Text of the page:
Here at the University of Rhode Island, we spend a lot of time at DA & ECNL events. However, that is not the only event we attend. If you are in the Northeast, we do get out to a number of events to see clubs that are non-DA/ ECNL. The truth is that it changes every year based on whom we are recruiting. In terms of ID camps, I believe they are a good idea if you have a lot of interest in a particular school. The best thing to do once you are allowed to communicate with a college coach directly is to ask them what events they will be attending.
LRT Sports: Which regions or states do you tend to recruit the heaviest?
The majority of our players come from the northeast. However, we do have players from all around the country and international players as well. The issue we run into for players that are outside the northeast is the resources it takes to be able to evaluate players. We are a mid-major with a limited recruiting budget. We try to maximize what we have, but that does not allow us to travel all over the country to evaluate every player that is interested in our school.
LRT Sports: A lot of kids ask us about coaching styles, how would you describe your coaching style?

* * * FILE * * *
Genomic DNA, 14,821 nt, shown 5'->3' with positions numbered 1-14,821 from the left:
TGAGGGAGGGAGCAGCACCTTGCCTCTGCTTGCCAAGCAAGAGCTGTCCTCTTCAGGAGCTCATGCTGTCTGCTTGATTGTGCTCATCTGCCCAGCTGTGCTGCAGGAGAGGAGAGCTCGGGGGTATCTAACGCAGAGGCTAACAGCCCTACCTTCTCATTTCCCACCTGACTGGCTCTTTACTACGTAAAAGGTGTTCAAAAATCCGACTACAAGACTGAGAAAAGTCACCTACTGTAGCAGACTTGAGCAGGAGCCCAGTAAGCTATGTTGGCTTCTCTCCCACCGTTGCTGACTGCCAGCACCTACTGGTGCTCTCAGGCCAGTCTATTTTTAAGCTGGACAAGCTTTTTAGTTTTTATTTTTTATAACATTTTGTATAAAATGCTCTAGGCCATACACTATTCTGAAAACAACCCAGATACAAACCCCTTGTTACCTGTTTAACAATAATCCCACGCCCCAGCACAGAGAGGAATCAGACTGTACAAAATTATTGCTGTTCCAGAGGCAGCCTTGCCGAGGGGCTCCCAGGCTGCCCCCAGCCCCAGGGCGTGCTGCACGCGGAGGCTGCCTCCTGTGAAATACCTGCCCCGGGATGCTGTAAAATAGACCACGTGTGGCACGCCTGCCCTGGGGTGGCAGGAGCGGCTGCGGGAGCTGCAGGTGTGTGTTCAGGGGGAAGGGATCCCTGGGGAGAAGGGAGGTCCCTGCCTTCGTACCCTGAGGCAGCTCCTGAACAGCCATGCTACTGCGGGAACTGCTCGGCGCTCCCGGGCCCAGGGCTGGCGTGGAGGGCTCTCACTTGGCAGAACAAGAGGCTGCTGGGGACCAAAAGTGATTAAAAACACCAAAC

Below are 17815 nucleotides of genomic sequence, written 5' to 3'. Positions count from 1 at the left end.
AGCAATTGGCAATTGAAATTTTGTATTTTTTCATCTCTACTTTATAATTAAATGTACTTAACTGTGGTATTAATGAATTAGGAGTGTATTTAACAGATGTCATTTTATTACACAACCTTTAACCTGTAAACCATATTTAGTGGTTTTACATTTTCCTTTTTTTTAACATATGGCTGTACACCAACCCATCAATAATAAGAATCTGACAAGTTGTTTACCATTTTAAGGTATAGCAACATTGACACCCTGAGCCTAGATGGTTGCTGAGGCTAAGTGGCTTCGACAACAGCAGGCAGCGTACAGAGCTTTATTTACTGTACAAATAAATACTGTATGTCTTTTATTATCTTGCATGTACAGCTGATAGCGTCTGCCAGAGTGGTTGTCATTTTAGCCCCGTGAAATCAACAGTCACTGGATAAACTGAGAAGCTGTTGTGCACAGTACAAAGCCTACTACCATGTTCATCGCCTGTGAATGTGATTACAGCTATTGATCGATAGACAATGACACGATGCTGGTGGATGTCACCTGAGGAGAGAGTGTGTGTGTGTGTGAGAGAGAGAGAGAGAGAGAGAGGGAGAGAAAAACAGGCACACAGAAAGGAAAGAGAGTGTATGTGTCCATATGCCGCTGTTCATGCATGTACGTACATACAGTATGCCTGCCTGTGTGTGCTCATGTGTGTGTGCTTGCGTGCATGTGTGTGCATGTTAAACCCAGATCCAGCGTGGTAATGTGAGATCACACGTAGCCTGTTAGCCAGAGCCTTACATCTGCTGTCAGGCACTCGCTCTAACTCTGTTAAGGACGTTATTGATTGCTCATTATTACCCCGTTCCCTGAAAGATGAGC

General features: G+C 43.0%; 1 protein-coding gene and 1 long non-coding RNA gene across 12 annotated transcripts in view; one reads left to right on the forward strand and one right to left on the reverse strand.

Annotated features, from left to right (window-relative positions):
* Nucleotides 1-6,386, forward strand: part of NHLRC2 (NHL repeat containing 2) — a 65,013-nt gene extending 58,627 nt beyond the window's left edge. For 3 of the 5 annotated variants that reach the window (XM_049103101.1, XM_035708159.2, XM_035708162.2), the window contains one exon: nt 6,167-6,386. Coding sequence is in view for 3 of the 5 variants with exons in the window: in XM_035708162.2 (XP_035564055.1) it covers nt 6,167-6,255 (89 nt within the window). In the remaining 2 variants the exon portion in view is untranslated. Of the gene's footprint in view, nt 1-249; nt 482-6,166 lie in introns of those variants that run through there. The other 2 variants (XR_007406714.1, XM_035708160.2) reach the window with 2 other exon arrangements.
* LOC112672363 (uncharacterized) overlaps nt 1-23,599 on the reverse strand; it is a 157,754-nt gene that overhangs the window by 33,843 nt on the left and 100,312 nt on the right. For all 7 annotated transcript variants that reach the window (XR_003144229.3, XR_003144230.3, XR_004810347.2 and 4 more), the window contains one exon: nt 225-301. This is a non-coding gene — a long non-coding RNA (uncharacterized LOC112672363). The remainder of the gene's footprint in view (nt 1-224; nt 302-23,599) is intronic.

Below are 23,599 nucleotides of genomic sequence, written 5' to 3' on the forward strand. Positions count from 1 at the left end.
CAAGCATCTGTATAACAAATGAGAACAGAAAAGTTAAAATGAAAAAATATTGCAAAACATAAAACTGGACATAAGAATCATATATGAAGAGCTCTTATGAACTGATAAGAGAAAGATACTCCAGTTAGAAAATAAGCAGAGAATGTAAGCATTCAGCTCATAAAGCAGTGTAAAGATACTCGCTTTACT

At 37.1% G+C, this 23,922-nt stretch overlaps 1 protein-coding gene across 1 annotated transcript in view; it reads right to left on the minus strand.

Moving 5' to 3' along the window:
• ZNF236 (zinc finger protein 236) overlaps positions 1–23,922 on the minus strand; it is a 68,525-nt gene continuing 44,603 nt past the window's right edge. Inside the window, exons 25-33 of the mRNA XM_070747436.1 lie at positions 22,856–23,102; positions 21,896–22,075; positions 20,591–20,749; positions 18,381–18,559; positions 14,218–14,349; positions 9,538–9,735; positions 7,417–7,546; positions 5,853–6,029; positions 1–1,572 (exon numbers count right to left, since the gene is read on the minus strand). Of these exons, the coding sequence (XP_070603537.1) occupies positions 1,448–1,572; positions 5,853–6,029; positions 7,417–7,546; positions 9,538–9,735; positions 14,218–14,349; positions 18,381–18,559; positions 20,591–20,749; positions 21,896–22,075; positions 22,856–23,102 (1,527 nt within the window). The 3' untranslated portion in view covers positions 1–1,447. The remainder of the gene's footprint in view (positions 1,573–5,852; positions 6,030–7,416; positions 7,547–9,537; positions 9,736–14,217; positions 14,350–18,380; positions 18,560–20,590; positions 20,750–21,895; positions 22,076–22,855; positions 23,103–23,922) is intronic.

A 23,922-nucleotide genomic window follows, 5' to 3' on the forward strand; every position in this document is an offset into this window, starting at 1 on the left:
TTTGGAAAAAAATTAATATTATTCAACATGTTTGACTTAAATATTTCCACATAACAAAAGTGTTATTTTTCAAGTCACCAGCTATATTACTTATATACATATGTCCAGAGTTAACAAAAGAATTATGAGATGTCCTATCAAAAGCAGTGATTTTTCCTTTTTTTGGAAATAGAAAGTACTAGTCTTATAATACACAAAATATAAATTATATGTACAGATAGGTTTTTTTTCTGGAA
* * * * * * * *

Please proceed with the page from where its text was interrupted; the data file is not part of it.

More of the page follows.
I have very high standards for my team and individual players that make up my team. I am very honest with my players. With that being said, I love to work with players and teach the game. I preach consistent work and improvement. My goal is to teach the game so that the players develop into the best possible players they can be. I believe in preparing for practice and games so that once games start, players have all the tools to be successful.
LRT Sports: So many high school athletes tell us they do not know what GPA/SAT/ACT scores they should be shooting for. What scores do you recommend that high school athletes shoot for if they want to play for URI?
The average freshmen admitted in 2018 was a GPA of 3.53 unweighted, an SAT score of 1182 & an ACT score of 25.
Photo by New England Soccer Journal
LRT Sports: What are some things a player can do to prepare themselves to succeed in college athletics both physically and/or mentally?
LRT Sports: What are the most common struggles and adjustment issues that student-athletes deal with when they arrive on campus for the first time? How does the school help?